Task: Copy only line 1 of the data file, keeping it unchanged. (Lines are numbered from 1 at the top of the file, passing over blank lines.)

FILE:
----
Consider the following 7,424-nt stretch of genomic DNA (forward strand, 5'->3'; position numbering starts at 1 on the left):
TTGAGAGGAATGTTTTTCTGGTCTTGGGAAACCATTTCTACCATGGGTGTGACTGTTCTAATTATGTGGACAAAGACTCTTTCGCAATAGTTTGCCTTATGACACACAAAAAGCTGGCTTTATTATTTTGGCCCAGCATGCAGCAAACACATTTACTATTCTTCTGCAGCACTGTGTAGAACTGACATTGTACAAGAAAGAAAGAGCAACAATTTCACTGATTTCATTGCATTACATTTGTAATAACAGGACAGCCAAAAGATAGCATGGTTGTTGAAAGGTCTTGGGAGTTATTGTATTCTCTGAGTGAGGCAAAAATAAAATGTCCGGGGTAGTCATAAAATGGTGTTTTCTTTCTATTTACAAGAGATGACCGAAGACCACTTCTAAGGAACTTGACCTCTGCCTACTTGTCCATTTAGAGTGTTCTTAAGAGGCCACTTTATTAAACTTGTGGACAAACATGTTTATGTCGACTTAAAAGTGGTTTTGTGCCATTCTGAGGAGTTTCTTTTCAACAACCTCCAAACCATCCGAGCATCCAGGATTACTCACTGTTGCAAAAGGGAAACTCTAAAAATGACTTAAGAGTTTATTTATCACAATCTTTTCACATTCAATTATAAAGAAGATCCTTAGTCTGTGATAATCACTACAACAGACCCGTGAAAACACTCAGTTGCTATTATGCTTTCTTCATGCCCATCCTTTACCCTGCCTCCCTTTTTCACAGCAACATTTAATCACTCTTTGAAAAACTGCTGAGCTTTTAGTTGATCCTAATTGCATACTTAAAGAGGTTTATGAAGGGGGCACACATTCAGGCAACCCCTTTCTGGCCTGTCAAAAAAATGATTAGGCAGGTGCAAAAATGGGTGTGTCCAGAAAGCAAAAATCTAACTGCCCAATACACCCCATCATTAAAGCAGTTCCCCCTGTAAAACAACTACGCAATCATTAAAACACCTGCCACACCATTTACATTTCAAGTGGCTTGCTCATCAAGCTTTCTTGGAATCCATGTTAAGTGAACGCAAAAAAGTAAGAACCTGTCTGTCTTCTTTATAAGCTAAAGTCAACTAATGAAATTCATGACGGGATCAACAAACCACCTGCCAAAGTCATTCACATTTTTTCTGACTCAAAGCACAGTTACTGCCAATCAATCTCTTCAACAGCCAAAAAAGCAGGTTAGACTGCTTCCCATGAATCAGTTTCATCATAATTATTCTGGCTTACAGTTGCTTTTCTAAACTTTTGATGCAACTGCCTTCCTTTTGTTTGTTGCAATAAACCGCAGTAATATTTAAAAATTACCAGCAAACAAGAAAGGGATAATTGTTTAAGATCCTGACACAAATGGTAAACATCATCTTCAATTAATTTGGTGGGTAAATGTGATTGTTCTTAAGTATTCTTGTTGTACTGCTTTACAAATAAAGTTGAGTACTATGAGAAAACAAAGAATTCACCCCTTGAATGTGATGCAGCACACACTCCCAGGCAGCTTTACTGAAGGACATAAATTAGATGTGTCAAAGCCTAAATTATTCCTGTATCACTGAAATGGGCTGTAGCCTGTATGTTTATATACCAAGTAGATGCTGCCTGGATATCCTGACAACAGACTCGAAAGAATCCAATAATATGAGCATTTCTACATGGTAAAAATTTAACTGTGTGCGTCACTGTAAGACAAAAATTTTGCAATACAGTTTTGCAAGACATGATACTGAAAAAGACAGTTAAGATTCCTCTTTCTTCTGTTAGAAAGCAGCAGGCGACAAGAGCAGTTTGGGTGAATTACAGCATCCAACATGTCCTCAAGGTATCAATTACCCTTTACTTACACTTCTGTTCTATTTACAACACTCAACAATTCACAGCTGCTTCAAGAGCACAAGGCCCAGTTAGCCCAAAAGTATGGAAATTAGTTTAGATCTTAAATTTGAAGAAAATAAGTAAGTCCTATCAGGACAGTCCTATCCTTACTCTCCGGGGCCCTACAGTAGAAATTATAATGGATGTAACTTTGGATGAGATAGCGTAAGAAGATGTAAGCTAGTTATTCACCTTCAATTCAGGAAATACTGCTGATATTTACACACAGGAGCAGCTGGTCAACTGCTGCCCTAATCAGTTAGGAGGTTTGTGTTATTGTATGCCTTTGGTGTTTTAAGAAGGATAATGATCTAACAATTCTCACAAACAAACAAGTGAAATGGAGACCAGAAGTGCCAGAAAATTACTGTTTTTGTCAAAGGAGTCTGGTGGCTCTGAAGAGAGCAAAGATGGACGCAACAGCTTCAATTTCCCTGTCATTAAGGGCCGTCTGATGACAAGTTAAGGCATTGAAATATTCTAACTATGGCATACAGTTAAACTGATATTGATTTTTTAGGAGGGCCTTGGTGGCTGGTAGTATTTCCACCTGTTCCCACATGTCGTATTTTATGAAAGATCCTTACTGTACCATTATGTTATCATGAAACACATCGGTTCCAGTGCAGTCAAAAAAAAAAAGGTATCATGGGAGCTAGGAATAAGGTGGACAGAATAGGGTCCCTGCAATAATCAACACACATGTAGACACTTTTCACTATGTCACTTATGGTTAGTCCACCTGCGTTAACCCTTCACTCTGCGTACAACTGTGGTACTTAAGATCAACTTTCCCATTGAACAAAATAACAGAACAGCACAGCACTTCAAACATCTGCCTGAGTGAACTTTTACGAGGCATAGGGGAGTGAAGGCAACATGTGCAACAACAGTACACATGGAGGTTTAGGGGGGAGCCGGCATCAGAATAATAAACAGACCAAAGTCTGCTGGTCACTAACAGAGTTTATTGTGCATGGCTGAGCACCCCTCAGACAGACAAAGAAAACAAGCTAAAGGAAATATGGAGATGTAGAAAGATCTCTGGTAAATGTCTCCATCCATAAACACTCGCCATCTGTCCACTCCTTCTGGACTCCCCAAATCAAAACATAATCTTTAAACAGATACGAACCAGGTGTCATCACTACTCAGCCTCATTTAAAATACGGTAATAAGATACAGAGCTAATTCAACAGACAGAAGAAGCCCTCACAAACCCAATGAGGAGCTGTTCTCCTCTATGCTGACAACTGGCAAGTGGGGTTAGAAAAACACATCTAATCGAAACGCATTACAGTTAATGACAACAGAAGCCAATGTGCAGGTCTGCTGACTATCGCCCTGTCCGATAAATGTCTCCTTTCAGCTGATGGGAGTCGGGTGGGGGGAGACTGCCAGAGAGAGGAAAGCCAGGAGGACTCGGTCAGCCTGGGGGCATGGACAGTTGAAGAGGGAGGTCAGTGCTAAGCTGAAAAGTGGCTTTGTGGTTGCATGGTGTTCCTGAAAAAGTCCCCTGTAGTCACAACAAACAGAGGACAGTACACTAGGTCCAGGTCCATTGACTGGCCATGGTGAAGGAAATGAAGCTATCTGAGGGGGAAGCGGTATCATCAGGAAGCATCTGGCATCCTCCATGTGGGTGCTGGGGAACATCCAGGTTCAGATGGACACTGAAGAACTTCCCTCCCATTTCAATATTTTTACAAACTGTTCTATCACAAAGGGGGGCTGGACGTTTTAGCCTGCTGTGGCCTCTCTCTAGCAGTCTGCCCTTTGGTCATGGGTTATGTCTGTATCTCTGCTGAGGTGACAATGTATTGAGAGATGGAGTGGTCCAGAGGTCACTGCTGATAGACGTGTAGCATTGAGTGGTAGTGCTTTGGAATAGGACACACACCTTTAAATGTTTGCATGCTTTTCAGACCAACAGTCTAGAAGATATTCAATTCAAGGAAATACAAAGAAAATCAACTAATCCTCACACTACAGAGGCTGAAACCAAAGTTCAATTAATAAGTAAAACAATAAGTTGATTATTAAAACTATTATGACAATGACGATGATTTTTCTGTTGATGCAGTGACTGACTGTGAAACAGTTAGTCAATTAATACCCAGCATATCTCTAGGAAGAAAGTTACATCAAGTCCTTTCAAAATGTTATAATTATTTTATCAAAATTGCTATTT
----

Consider the following 7,424-nt stretch of genomic DNA (forward strand, 5'->3'; position numbering starts at 1 on the left):